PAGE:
Greek Protestant; b. at Areopolis (27 m. s. of Sparta), Laconia, Dec. 20, 1825; d. at Athens June 29, 1911. He came of a family of considerable distinction, and at the age of ten entered a school which had recently been established at Acropolis by two American Presbyterian missionaries, G. W. Leyburn and S. Houston, where he formed the habit of daily reading and study of the Bible. He then spent two years (1841-43) in the gymnasium at Athens, and on graduation was for five 1 years head master of an intermediate school at Gytheion, in Laconia. After five years of study in the medical school of the University of Athens (M.D., 1853), Kalopothakea entered the army as a surgeon. In 1850 he had become a regular attendant at the services conducted by the American missionary Jonas King (q.v.), and when King was condemned judicially for attacking the Greek Church by publishing extracts from the Greek Church Fathers against the worship of the saints and of the Virgin, Kalopothakes, hitherto a member of the Orthodox Church, felt himself unable to remain connected with a communion which could countenance such a course on the part of the government. He accordingly determined to devote himself to the cause of religious liberty in Greece, and, after taking the regular course at Union Theological Seminary, New York City, he was ordained by the East Hanover Presbytery of Virginia in 1857 and returned to Greece to take up his life-work.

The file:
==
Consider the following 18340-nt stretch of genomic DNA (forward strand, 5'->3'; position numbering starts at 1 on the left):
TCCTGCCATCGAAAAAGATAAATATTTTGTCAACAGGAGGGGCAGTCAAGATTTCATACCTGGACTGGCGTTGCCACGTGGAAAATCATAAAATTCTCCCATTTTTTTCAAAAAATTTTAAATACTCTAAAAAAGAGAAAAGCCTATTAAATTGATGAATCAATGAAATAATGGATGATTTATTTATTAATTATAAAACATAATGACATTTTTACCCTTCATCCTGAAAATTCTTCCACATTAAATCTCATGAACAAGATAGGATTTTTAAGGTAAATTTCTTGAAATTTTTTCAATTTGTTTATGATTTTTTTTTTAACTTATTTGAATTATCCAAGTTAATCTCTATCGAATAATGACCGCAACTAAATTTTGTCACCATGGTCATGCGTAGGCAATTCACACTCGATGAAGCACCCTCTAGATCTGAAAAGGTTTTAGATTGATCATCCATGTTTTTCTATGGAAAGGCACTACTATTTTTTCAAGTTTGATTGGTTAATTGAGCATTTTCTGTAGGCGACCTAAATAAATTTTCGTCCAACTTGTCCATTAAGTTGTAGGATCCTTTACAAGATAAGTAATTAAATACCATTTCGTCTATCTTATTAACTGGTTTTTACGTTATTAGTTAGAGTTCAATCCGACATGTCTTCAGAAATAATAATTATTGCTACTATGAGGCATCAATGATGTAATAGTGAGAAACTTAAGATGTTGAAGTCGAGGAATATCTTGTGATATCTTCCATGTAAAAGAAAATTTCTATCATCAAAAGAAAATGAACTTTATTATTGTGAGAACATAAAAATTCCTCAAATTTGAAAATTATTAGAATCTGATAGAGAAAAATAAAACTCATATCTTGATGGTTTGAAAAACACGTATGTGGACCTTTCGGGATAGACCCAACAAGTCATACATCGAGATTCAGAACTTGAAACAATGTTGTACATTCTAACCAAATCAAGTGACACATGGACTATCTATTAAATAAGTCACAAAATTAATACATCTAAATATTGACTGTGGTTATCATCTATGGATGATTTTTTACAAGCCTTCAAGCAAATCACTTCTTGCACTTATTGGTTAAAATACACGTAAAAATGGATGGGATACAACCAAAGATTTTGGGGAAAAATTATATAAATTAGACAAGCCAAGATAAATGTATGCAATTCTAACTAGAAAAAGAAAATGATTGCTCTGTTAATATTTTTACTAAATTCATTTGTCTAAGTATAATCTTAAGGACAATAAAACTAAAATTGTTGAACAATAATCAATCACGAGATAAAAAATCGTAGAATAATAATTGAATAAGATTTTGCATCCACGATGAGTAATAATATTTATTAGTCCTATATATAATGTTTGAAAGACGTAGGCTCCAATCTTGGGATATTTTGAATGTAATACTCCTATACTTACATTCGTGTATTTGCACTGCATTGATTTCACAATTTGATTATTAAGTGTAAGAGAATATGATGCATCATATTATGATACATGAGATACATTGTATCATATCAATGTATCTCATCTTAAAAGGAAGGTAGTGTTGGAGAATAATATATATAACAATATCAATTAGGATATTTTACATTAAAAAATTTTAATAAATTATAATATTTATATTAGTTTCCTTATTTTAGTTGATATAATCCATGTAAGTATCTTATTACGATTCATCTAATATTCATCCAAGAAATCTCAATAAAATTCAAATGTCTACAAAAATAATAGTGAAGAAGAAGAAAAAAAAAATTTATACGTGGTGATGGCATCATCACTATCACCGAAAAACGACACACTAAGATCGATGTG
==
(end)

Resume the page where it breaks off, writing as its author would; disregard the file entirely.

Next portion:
Perceiving that the only way of beginning his task would be through the press, to which the Greek constitution allows wide scope, Kalopothakea determined to found a religious paper which should stand for entire liberty of conscience, and be the means of disseminating Protestant doctrines among a far wider circle than could be reached by pulpitpreaching. He accordingly established, in 1858,the weekly (now fortnightly) " Star of the East," which, by reason of its criticisms of the established church, exposed 2 its editor for nearly two decades to the most virulent attacks from his opponents. From 1859 until his retirement from active life in 1904 Kalopothakes was also Greek agent for the British and Foreign Bible Society, and for a few years he held a similar position under the American Bible Society until it withdrew from Greece in 1886. In this capacity Kalopothakes traveled widely throughout the country, often in considerable personal danger; but he succeeded in establishing a system of colporteurs, whom he superintended for forty-five years. This circulation of the Scriptures Kalopothakes regarded as of paramount importance for the regeneration of Greece, yet he also saw the necessity of the dissemination of religious tracts and books to impress upon the people the duty of studying and obeying the Bible. In this work he received invaluable assistance from the Religious Tract Society of London, and besides this phase of his activity he found time to publish not only several volumes of his own sermons and a long series of " Children's Special Service Mission " leaflets, but also translations of such works as Butler's Analogy, Bunyan's Pilgrim's Progress, and A. A. Hodge's Outlines of Theology, while from 1868 to 1894 he was also editor of the illustrated monthly " Child's Paper," of which he had been the founder.